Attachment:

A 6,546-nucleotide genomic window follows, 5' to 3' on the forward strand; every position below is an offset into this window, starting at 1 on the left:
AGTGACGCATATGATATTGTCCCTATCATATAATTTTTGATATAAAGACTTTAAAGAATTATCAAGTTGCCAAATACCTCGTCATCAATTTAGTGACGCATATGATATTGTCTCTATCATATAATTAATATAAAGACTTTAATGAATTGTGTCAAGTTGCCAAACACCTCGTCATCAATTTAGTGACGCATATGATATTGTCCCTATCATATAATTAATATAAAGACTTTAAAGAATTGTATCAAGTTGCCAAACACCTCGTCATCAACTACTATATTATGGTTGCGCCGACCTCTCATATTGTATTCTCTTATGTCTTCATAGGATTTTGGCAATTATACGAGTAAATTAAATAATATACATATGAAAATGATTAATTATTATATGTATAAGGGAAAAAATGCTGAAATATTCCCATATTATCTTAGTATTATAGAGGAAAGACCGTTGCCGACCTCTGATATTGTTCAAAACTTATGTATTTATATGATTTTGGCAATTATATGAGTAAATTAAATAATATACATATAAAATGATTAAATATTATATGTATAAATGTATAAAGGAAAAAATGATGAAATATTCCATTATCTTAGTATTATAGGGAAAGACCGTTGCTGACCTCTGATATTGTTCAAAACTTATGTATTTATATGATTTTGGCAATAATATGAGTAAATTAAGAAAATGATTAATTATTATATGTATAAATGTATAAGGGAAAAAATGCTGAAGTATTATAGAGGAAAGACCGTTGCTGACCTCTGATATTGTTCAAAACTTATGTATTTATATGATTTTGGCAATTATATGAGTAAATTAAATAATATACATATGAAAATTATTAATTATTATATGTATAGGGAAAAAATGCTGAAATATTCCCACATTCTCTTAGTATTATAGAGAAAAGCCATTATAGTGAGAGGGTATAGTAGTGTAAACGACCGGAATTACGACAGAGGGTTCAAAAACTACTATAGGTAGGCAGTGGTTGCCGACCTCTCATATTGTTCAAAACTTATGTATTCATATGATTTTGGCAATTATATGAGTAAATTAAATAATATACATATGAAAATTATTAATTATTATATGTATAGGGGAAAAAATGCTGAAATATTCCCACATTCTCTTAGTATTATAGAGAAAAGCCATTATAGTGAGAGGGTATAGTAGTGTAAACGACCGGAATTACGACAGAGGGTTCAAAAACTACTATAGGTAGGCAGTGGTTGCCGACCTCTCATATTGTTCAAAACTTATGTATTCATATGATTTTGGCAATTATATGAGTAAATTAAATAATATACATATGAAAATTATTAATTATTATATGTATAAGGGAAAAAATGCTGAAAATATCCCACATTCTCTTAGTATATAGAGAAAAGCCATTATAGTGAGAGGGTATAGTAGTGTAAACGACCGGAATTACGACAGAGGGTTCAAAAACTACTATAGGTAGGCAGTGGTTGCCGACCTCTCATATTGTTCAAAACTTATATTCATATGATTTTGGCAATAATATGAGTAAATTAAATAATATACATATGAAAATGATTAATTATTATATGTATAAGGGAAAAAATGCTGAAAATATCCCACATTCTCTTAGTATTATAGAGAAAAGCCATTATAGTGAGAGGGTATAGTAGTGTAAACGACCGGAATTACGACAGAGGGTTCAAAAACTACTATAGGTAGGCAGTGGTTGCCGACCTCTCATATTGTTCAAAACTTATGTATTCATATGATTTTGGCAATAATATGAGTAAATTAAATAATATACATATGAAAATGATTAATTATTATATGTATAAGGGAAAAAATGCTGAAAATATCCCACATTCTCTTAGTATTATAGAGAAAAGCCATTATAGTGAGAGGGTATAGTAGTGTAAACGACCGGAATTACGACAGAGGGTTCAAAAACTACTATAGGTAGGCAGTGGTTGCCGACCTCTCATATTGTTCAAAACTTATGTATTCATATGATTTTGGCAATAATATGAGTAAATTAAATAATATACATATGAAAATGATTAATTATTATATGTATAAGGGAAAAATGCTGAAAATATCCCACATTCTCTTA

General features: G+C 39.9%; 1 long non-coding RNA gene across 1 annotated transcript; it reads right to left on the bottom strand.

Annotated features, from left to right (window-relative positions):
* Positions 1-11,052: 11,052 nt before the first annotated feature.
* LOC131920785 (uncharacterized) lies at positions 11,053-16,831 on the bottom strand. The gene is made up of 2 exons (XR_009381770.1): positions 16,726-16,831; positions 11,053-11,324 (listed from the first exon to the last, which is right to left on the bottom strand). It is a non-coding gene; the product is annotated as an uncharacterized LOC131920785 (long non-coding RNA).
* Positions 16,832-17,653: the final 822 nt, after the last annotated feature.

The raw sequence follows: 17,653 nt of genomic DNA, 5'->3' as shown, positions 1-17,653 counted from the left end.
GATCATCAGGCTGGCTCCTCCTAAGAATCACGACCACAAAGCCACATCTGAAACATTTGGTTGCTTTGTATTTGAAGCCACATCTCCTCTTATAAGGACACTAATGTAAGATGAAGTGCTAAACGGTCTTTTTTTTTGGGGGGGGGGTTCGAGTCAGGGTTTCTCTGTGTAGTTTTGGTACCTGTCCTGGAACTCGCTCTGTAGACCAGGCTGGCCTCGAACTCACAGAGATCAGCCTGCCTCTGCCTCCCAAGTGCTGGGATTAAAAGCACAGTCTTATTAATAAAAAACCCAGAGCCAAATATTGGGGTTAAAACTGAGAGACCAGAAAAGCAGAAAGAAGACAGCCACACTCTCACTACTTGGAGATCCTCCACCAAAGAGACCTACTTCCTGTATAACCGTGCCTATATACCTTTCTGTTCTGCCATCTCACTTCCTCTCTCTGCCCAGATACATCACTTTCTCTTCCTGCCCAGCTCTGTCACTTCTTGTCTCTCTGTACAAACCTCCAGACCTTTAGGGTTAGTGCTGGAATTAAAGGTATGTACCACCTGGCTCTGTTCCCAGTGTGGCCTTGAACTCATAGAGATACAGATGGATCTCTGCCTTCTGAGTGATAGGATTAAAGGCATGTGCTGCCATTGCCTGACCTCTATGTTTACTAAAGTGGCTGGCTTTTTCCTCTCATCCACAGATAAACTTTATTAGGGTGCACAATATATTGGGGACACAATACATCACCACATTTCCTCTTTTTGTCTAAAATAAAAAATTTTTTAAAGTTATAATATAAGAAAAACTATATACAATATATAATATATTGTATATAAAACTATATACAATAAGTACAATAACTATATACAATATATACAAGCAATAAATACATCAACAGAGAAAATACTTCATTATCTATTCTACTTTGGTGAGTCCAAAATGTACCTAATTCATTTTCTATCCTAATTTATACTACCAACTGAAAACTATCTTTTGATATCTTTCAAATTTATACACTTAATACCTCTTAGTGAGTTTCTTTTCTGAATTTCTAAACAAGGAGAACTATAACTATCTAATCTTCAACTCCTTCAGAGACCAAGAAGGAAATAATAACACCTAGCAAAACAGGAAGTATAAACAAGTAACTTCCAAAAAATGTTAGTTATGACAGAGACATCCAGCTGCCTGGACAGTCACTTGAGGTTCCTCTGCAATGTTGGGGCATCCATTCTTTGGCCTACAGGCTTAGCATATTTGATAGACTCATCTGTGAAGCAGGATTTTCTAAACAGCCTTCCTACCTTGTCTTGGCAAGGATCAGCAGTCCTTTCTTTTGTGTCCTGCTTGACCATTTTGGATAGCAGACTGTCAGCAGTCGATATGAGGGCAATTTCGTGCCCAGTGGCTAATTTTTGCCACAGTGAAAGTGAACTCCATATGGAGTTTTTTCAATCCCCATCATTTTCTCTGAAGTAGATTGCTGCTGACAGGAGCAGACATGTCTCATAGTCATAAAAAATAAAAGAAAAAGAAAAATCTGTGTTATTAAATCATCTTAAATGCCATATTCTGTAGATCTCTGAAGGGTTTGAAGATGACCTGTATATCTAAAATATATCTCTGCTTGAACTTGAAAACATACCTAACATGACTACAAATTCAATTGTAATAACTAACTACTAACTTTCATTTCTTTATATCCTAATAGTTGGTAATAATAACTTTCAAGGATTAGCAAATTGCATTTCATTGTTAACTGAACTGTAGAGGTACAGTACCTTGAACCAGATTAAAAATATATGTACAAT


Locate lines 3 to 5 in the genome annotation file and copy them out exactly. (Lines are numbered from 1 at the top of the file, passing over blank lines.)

General features: G+C 39.9%; 1 long non-coding RNA gene across 1 annotated transcript; it reads right to left on the bottom strand.

Annotated features, from left to right (window-relative positions):
* Positions 1-11,052: 11,052 nt before the first annotated feature.